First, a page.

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I purchased a variety of succulents and flowering plants, all half price as we are nearing the end of the season. It was fun to pot these plants, using so many different types of containers. I had originally thought I would buy more buckets and metal containers, but I had so many other types of flower pots that I decided to make use of those. These flower pots have found their way to me via yard sales, store sales, and my favorite means….my mom, who picked up several for me at the Recycling Center. I focused on warm colors for the flowering plants, in shades of yellow, red, and pink, and added white begonias for contrast.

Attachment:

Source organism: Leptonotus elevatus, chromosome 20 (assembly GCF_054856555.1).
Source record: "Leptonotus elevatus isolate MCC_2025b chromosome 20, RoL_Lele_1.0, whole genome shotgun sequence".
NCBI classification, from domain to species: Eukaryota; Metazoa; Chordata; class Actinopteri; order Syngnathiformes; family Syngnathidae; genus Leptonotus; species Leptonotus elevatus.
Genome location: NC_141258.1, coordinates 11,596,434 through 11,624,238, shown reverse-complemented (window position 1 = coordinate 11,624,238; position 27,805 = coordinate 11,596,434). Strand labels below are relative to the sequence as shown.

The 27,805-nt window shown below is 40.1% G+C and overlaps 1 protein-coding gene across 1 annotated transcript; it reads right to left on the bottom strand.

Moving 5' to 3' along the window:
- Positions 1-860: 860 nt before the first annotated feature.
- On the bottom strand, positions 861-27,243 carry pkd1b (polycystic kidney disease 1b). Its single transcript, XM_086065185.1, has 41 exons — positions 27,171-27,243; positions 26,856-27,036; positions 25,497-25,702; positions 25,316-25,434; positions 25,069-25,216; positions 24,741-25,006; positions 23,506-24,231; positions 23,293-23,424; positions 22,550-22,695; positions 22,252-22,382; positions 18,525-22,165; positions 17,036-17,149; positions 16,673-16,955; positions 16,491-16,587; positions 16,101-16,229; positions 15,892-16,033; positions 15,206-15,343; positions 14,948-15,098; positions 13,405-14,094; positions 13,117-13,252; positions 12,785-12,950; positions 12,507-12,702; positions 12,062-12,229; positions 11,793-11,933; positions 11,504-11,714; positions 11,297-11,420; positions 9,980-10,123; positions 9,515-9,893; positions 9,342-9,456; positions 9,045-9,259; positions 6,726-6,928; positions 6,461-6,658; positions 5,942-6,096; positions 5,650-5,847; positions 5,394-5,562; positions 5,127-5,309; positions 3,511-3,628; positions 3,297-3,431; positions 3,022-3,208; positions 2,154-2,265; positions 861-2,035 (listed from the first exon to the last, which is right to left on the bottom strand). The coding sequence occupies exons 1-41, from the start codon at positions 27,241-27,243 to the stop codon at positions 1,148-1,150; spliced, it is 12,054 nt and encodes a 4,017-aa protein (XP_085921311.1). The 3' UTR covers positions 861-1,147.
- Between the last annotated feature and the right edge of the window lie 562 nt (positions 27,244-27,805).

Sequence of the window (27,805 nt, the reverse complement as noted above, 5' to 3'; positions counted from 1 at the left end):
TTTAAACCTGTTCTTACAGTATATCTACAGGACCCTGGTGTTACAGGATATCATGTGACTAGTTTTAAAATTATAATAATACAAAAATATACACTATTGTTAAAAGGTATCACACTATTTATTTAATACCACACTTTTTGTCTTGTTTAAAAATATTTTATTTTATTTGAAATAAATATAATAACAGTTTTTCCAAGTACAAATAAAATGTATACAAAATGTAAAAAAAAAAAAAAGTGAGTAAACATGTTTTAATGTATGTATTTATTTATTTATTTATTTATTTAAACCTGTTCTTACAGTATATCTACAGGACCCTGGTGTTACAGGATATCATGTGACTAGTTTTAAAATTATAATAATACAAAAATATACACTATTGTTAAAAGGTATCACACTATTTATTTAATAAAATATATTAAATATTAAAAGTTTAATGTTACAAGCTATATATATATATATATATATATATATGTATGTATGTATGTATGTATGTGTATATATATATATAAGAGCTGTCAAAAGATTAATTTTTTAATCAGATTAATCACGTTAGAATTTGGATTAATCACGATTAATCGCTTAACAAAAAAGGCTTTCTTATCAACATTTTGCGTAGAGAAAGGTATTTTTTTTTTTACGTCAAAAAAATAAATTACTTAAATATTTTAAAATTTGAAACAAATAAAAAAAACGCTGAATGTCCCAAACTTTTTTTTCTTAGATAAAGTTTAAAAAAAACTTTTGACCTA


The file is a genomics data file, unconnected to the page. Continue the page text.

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The focal point of the container section is a vintage pot that has been in my family for as long as I can remember. My mom always kept a mother-in-law’s tongue plant in the green and white patterned pot. I have fond memories of that flower pot. Each time we moved, it moved with us. At some point, when I reached adulthood, my mom passed the container on to me. I’ve used it over the years, planting a variety of flowers in it each summer. As I planned the container garden, I knew this old favorite, full of portulaca, or moss roses, would become the centerpiece. I get my resourcefulness, and much of my creativity, from my mom. It seems a fitting tribute, in my garden.